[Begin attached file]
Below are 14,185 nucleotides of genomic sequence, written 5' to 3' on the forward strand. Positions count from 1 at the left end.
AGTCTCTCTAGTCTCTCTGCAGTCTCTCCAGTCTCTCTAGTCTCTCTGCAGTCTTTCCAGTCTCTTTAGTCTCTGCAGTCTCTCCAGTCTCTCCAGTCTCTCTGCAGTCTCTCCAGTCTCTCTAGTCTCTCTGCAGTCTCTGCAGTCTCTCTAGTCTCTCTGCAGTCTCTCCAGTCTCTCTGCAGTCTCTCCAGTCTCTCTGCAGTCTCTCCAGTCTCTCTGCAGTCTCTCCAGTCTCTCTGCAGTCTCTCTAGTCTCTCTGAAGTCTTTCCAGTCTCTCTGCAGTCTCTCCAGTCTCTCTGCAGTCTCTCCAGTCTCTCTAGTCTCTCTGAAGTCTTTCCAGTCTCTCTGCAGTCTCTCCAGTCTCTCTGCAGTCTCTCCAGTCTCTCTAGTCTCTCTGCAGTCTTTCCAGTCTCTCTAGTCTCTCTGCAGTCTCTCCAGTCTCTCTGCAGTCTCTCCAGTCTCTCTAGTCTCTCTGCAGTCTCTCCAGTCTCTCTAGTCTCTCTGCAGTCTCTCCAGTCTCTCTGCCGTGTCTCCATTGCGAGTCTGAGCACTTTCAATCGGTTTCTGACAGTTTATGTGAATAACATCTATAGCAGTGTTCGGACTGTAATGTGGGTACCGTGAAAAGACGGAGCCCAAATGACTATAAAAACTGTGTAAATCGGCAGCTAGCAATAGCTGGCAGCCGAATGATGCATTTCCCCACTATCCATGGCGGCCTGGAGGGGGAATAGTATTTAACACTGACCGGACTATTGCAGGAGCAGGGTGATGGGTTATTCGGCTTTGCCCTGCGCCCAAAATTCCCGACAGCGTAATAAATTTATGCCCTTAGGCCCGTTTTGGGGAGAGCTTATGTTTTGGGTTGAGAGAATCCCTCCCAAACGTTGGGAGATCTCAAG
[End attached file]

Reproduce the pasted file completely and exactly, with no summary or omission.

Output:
Below are 14,185 nucleotides of genomic sequence, written 5' to 3' on the forward strand. Positions count from 1 at the left end.
AGTCTCTCTAGTCTCTCTGCAGTCTCTCCAGTCTCTCTAGTCTCTCTGCAGTCTTTCCAGTCTCTTTAGTCTCTGCAGTCTCTCCAGTCTCTCCAGTCTCTCTGCAGTCTCTCCAGTCTCTCTAGTCTCTCTGCAGTCTCTGCAGTCTCTCTAGTCTCTCTGCAGTCTCTCCAGTCTCTCTGCAGTCTCTCCAGTCTCTCTGCAGTCTCTCCAGTCTCTCTGCAGTCTCTCCAGTCTCTCTGCAGTCTCTCTAGTCTCTCTGAAGTCTTTCCAGTCTCTCTGCAGTCTCTCCAGTCTCTCTGCAGTCTCTCCAGTCTCTCTAGTCTCTCTGAAGTCTTTCCAGTCTCTCTGCAGTCTCTCCAGTCTCTCTGCAGTCTCTCCAGTCTCTCTAGTCTCTCTGCAGTCTTTCCAGTCTCTCTAGTCTCTCTGCAGTCTCTCCAGTCTCTCTGCAGTCTCTCCAGTCTCTCTAGTCTCTCTGCAGTCTCTCCAGTCTCTCTAGTCTCTCTGCAGTCTCTCCAGTCTCTCTGCCGTGTCTCCATTGCGAGTCTGAGCACTTTCAATCGGTTTCTGACAGTTTATGTGAATAACATCTATAGCAGTGTTCGGACTGTAATGTGGGTACCGTGAAAAGACGGAGCCCAAATGACTATAAAAACTGTGTAAATCGGCAGCTAGCAATAGCTGGCAGCCGAATGATGCATTTCCCCACTATCCATGGCGGCCTGGAGGGGGAATAGTATTTAACACTGACCGGACTATTGCAGGAGCAGGGTGATGGGTTATTCGGCTTTGCCCTGCGCCCAAAATTCCCGACAGCGTAATAAATTTATGCCCTTAGGCCCGTTTTGGGGAGAGCTTATGTTTTGGGTTGAGAGAATCCCTCCCAAACGTTGGGAGATCTCAAG